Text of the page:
Spain’s New Deal


The Spanish right and centre parties have brokered an agreement for breaking the current political deadlock. The caretaker Cabinet has held office for nine agonizing months as two general elections failed to produce an outright winner. Even if the settlement reached between the caretaker Popular Party government and Ciudadanos marks a sizeable step forward, it will still fail to deliver enough parliamentary support for securing a stable government. The Socialist Party continue to firmly hold the key to power.

The deal, as any seasoned observer could expect, is no more than a crude attempt at bullying the Socialists into submission, forcing them to unconditionally endorse Mr Rajoy’s premiership. Embodying many proposals, up to 100 out of 150, previously agreed by the Socialists with Ciudadanos, this alienates Mr Sánchez. He can hardly resist the pressure of being responsible for yet another round of elections. To make sure he gets the message, the right-wing parliament chairwoman has called these potential polls for Christmas Day, should a government fail to emerge in the meantime.

The agreement embraces some sensible ideas for a middle-of-the-road approach to policies, such as education, drawn up to now in an overtly partisan way by both incumbent parties when in office. It also does away with key distortions in economic and fiscal management, striving to streamline local administration and to cut excessive red tape. The initiatives involving no extra spending seem reasonably sound and many of them may even command widespread support.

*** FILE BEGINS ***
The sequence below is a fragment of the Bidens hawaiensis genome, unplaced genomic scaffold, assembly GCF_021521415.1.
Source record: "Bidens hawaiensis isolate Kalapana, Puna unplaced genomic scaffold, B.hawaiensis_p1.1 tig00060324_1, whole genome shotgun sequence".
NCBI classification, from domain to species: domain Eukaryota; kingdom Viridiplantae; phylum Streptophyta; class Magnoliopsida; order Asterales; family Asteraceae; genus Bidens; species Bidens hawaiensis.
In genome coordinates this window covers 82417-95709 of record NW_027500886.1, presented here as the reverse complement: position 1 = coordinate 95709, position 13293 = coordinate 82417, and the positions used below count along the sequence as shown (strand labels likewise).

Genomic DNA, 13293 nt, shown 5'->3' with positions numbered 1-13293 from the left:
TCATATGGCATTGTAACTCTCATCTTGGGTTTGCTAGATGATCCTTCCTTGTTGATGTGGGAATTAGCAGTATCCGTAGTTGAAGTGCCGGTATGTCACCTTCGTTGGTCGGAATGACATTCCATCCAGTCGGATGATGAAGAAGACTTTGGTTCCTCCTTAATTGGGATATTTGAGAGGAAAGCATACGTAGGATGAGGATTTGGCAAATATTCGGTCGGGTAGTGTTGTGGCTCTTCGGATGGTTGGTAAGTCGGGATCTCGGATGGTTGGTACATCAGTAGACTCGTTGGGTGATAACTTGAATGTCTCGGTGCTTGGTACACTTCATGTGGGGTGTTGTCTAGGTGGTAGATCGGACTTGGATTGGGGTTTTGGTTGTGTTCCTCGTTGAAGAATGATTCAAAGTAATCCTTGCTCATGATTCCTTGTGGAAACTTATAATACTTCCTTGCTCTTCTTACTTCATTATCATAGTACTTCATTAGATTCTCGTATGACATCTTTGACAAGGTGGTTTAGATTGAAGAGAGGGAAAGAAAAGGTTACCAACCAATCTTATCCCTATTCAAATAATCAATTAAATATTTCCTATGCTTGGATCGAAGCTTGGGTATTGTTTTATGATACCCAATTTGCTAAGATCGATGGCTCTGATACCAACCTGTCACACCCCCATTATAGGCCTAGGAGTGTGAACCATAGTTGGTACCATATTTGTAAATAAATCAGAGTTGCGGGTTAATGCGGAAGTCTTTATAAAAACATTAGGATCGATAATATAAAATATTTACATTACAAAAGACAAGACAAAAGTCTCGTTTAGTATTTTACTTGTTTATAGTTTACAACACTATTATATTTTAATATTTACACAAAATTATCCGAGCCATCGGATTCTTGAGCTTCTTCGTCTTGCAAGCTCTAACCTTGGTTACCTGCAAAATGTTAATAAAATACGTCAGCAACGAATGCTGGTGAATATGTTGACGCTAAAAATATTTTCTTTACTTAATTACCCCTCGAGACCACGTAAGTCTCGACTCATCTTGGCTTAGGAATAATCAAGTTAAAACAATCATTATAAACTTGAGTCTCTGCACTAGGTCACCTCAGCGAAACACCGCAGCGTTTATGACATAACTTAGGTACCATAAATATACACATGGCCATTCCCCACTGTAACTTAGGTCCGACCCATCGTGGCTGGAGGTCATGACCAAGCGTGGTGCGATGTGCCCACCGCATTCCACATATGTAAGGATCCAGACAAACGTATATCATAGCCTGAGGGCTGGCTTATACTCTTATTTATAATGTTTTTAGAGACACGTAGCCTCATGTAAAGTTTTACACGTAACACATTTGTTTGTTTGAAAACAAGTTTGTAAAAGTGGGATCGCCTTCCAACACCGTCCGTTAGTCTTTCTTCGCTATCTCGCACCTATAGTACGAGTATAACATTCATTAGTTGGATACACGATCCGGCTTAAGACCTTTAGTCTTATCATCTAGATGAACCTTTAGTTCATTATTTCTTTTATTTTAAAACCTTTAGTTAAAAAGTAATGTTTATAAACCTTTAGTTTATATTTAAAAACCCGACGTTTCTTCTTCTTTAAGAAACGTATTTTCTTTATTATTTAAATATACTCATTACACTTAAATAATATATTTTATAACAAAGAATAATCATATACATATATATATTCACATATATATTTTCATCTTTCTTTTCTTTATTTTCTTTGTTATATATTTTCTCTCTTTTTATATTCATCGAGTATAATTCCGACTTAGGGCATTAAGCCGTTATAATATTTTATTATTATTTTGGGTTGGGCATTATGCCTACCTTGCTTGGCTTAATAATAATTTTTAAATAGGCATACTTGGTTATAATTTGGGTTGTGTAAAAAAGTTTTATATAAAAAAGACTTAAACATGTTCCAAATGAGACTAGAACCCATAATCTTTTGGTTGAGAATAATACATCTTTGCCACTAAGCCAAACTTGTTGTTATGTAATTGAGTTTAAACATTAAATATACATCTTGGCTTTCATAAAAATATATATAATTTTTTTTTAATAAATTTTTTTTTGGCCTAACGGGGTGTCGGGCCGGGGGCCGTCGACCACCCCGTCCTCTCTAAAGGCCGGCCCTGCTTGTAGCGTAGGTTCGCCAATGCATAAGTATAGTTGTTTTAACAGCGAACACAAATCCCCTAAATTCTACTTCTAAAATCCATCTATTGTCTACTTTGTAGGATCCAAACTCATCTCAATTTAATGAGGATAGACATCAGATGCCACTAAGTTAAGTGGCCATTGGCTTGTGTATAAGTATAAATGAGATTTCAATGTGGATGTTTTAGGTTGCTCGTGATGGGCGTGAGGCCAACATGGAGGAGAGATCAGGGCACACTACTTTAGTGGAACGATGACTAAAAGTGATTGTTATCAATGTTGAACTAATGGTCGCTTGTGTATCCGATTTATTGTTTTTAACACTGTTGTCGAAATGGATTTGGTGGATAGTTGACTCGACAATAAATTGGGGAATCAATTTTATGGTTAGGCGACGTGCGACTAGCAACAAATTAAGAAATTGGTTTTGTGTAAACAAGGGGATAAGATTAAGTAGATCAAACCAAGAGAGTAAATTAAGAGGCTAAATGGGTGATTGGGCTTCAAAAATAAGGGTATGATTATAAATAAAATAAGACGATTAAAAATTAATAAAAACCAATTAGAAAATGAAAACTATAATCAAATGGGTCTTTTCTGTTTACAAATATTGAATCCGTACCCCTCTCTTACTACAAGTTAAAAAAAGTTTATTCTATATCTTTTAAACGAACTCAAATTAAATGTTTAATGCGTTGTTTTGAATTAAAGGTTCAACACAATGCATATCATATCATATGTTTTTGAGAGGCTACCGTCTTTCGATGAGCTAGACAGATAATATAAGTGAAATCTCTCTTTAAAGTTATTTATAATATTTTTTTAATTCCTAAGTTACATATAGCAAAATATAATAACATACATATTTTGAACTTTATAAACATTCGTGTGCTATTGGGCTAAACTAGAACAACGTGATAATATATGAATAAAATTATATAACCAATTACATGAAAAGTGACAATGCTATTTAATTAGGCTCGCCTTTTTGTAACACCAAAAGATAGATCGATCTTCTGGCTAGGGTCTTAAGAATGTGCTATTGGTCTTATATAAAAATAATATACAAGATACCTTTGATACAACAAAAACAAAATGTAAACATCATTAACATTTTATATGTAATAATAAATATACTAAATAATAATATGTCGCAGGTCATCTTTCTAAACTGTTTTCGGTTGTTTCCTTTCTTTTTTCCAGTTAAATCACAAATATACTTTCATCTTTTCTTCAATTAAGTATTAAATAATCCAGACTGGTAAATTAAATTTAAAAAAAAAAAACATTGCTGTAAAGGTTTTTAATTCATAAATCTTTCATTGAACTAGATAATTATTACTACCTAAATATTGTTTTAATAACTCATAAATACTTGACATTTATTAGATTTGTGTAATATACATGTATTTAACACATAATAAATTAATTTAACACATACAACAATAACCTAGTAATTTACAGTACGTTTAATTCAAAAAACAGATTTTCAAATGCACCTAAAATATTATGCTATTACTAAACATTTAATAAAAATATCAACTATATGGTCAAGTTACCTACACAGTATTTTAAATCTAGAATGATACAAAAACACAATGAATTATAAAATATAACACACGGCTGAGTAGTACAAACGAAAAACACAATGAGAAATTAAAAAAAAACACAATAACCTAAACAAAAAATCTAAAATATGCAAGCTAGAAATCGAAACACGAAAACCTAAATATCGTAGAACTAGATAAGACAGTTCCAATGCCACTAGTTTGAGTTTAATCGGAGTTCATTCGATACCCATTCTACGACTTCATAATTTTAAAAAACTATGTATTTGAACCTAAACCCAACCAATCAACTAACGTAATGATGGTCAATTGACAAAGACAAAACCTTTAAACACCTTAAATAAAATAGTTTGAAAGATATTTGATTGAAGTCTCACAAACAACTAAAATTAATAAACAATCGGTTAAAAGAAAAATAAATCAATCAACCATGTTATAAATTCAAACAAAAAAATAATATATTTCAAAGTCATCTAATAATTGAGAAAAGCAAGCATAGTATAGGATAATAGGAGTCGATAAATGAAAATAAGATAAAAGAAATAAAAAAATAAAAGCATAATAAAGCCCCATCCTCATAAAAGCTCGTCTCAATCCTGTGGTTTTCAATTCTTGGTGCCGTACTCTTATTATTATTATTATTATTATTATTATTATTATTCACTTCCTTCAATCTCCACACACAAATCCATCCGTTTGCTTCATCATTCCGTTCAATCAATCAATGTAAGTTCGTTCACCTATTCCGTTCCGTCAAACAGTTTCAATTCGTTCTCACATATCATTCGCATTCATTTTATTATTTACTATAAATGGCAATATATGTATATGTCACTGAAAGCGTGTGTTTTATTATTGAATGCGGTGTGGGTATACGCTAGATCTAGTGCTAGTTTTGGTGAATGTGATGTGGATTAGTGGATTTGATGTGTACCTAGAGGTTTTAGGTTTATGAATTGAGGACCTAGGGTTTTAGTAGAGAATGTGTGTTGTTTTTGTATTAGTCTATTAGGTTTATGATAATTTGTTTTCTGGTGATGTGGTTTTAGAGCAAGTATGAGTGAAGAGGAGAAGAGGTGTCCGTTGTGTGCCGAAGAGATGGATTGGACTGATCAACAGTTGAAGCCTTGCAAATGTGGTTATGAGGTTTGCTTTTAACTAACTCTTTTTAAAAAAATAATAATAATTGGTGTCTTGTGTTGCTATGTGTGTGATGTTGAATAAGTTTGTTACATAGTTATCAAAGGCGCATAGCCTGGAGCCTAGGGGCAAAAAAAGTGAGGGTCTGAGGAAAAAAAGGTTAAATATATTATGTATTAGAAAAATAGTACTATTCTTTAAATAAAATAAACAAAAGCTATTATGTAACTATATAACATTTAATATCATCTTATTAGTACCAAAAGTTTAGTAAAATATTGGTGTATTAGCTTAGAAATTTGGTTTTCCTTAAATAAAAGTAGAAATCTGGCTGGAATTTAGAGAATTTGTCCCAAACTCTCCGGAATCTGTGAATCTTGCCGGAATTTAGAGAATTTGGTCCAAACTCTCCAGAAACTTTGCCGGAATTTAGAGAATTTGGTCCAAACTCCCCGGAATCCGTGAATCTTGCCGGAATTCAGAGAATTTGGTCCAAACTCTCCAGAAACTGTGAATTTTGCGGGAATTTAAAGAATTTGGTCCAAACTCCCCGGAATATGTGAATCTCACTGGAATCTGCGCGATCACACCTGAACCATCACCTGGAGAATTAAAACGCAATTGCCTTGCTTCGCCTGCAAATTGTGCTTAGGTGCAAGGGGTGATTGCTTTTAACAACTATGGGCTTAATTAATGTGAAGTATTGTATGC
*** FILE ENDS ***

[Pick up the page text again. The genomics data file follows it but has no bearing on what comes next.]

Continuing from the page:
The problem lies in the populist thrust imposed by Ciudadanos. It has forced Mr Rajoy into accepting a whole range of fat new social spending with total disregard for fiscal rectitude. Worse still, they encompass perverse incentives for massive fraud and outright profligacy. Introducing a credit-wage scheme will encourage fake salaries and depress job searching and training efforts. Launching untargeted plans against poverty will swell the ranks of people receiving assistance, regardless of their real needs.

Fortunately this free ride on public expenditure will hardly fly in the absence of sufficient financial backing. Extra income from higher taxes on big enterprises and public savings will prove unable to fill the gap. As Mr Rajoy has wisely imposed the need for sticking to the fiscal consolidation path agreed with the European Commission as an overall pre-condition, if he returns for a second-term in office he will shelve or severely curb such ambitions. So even if the Socialists surrender, Spain will probably see fresh elections sooner than expected.


About the Author

JP Marin Arrese
Juan Pedro Marín Arrese is a Madrid-based economic analyst and observer. He regularly publishes articles in the Spanish leading financial newspaper 'Expansión'.